Some seizures briefly incapacitate, while other seizures can be deadly. Knowing the difference is obviously of grave importance, but figuring out which is which is difficult. So a team of MIT Media Lab researchers have developed a wristband that can tell the difference between the more benign breed of seizure and the one that might kill you, and may even be able to predict seizures before they strike.
The wristbands work by measuring skin conductance, or the ease with which electrical current can pass through the skin. Skin conductance changes for a variety of reasons mostly tied to how much you’re sweating. And purely by accident, one of the researchers found that skin conductance spikes during and even before a seizure.
Further experimentation and data gathering told the researchers a few more things related to skin conductance. For one, there’s evidence that what defines how deadly a seizure might be isn’t its duration or some other outward characteristic, but how quickly the brain bounces back afterward. Deadly seizures are associated with suppressed brainwave activity that lingers after the seizure is over. If the brain doesn’t return to normal quickly, the situation can quickly turn critical.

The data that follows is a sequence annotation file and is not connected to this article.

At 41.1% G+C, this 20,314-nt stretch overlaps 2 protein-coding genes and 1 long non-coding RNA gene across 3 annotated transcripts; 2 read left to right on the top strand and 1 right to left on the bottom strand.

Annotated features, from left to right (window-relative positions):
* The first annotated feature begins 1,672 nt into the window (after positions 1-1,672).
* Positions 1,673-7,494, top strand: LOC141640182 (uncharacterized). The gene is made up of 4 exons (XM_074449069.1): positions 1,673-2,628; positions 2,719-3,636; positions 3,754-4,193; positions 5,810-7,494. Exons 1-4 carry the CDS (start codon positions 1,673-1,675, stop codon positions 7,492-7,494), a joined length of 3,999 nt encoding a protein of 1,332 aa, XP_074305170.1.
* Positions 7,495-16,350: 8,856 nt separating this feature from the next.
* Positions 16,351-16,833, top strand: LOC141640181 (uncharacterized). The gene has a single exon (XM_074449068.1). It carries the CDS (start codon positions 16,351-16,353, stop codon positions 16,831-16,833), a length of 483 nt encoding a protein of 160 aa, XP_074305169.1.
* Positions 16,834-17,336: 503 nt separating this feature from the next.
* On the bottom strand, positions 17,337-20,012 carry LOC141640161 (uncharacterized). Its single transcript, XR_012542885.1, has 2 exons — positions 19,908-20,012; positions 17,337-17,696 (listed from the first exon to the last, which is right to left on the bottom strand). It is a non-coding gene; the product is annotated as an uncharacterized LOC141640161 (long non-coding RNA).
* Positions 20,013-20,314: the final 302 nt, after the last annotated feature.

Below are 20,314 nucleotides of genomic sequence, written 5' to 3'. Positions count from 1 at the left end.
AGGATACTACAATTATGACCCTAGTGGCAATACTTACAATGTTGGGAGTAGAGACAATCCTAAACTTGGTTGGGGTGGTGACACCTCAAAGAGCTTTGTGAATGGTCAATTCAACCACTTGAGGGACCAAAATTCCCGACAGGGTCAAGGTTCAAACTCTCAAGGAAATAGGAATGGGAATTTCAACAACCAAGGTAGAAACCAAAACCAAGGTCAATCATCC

After equipping 11 children under evaluation for brain surgery with their wristbands, the team was able to record data from a total of 34 seizures. It found that the higher the skin conductance during the seizure, the longer it took brain function to return to normal afterward. In other words, high conductance appears to be linked to deadlier seizures. They also found that their wristbands sometimes picked up on seizures faster than EEG.
There’s not enough data yet to say outright that the wristbands can predict seizures ahead of time, though some data suggest they can. But the findings could have serious applications for those suffering from autism, epilepsy, or other conditions that make them prone to seizures. Wristbands like these could monitor skin conductance around the clock for signs of potentially deadly seizures, even calling for help should a particularly nasty seizure strike. More at New Scientist.